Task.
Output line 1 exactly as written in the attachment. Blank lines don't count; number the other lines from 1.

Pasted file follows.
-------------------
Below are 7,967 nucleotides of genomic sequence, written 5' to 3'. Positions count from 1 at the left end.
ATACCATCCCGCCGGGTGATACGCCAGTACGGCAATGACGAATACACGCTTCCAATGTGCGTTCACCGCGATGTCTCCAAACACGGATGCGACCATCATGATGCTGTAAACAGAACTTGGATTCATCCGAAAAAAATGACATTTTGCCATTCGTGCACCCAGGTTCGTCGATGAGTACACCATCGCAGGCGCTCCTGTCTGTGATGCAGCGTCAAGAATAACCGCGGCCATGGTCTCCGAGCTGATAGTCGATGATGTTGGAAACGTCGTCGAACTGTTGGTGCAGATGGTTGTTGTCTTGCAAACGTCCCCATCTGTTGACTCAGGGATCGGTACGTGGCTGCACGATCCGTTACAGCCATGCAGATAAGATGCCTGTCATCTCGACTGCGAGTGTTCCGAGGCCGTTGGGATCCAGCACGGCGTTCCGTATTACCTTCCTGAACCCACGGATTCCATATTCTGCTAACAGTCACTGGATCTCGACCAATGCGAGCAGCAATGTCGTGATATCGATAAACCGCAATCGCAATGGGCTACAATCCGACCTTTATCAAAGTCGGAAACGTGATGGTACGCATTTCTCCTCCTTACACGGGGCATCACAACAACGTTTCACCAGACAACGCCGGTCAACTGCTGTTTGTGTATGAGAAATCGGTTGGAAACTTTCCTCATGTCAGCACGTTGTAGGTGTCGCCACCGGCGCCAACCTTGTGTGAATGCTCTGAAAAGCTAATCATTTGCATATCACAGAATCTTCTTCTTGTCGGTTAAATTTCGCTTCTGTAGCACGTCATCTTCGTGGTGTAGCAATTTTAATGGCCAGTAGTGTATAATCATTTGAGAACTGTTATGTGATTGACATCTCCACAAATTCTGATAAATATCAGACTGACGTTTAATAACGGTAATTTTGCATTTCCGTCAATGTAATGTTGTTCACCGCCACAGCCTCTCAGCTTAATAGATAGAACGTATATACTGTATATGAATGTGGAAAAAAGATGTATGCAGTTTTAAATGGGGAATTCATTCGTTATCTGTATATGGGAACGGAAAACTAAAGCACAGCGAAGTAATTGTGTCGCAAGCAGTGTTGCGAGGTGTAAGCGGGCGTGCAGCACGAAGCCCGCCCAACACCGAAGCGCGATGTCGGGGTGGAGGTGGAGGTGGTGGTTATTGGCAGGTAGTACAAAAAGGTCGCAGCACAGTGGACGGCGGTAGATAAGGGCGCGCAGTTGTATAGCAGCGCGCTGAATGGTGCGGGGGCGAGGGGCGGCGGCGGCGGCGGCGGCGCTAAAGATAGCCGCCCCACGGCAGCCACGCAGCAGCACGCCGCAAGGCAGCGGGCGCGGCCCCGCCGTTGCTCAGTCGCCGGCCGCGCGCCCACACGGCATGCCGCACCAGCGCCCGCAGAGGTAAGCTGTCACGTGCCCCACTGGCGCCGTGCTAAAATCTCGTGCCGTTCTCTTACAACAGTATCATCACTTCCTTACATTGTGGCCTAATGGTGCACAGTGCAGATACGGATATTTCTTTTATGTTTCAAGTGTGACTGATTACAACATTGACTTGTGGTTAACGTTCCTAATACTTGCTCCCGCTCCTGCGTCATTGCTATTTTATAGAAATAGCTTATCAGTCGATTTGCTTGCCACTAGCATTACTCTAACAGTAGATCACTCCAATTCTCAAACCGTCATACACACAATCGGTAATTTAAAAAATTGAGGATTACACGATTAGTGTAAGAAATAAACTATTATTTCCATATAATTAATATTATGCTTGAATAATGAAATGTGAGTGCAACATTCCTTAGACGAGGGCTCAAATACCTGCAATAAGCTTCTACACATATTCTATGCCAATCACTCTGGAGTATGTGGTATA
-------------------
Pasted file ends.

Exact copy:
Below are 7,967 nucleotides of genomic sequence, written 5' to 3'. Positions count from 1 at the left end.